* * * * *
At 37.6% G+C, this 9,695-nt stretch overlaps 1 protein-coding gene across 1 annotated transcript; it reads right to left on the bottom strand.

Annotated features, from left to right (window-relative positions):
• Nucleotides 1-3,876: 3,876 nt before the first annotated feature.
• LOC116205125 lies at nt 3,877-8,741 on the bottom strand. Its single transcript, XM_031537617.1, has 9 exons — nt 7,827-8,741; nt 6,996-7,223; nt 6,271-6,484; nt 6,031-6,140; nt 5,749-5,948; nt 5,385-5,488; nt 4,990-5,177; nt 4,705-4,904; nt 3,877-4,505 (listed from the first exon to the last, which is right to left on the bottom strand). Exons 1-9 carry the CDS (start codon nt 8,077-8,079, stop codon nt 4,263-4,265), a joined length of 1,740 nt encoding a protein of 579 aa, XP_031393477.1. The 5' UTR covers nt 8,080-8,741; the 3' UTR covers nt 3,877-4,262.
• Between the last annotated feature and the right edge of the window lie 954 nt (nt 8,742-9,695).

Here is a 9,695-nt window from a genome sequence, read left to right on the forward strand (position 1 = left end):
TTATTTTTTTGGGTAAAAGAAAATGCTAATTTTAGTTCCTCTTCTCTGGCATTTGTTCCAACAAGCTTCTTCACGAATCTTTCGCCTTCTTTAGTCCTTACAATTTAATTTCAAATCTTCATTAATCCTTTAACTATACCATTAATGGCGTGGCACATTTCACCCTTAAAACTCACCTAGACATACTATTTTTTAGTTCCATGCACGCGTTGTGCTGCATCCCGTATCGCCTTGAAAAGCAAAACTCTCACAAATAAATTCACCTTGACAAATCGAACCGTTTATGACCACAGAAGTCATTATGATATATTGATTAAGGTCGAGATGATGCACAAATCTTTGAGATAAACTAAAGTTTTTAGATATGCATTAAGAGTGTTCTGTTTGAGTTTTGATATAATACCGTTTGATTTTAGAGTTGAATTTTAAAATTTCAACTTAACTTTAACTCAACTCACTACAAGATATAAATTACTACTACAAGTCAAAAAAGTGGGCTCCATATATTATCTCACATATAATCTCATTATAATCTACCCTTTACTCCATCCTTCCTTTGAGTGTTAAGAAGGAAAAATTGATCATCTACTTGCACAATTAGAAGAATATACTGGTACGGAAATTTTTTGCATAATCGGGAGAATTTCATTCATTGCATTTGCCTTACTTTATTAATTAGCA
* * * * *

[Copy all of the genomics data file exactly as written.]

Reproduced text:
At 37.6% G+C, this 9,695-nt stretch overlaps 1 protein-coding gene across 1 annotated transcript; it reads right to left on the bottom strand.

Annotated features, from left to right (window-relative positions):
• Nucleotides 1-3,876: 3,876 nt before the first annotated feature.
• LOC116205125 lies at nt 3,877-8,741 on the bottom strand. Its single transcript, XM_031537617.1, has 9 exons — nt 7,827-8,741; nt 6,996-7,223; nt 6,271-6,484; nt 6,031-6,140; nt 5,749-5,948; nt 5,385-5,488; nt 4,990-5,177; nt 4,705-4,904; nt 3,877-4,505 (listed from the first exon to the last, which is right to left on the bottom strand). Exons 1-9 carry the CDS (start codon nt 8,077-8,079, stop codon nt 4,263-4,265), a joined length of 1,740 nt encoding a protein of 579 aa, XP_031393477.1. The 5' UTR covers nt 8,080-8,741; the 3' UTR covers nt 3,877-4,262.
• Between the last annotated feature and the right edge of the window lie 954 nt (nt 8,742-9,695).

Here is a 9,695-nt window from a genome sequence, read left to right on the forward strand (position 1 = left end):
TTATTTTTTTGGGTAAAAGAAAATGCTAATTTTAGTTCCTCTTCTCTGGCATTTGTTCCAACAAGCTTCTTCACGAATCTTTCGCCTTCTTTAGTCCTTACAATTTAATTTCAAATCTTCATTAATCCTTTAACTATACCATTAATGGCGTGGCACATTTCACCCTTAAAACTCACCTAGACATACTATTTTTTAGTTCCATGCACGCGTTGTGCTGCATCCCGTATCGCCTTGAAAAGCAAAACTCTCACAAATAAATTCACCTTGACAAATCGAACCGTTTATGACCACAGAAGTCATTATGATATATTGATTAAGGTCGAGATGATGCACAAATCTTTGAGATAAACTAAAGTTTTTAGATATGCATTAAGAGTGTTCTGTTTGAGTTTTGATATAATACCGTTTGATTTTAGAGTTGAATTTTAAAATTTCAACTTAACTTTAACTCAACTCACTACAAGATATAAATTACTACTACAAGTCAAAAAAGTGGGCTCCATATATTATCTCACATATAATCTCATTATAATCTACCCTTTACTCCATCCTTCCTTTGAGTGTTAAGAAGGAAAAATTGATCATCTACTTGCACAATTAGAAGAATATACTGGTACGGAAATTTTTTGCATAATCGGGAGAATTTCATTCATTGCATTTGCCTTACTTTATTAATTAGCA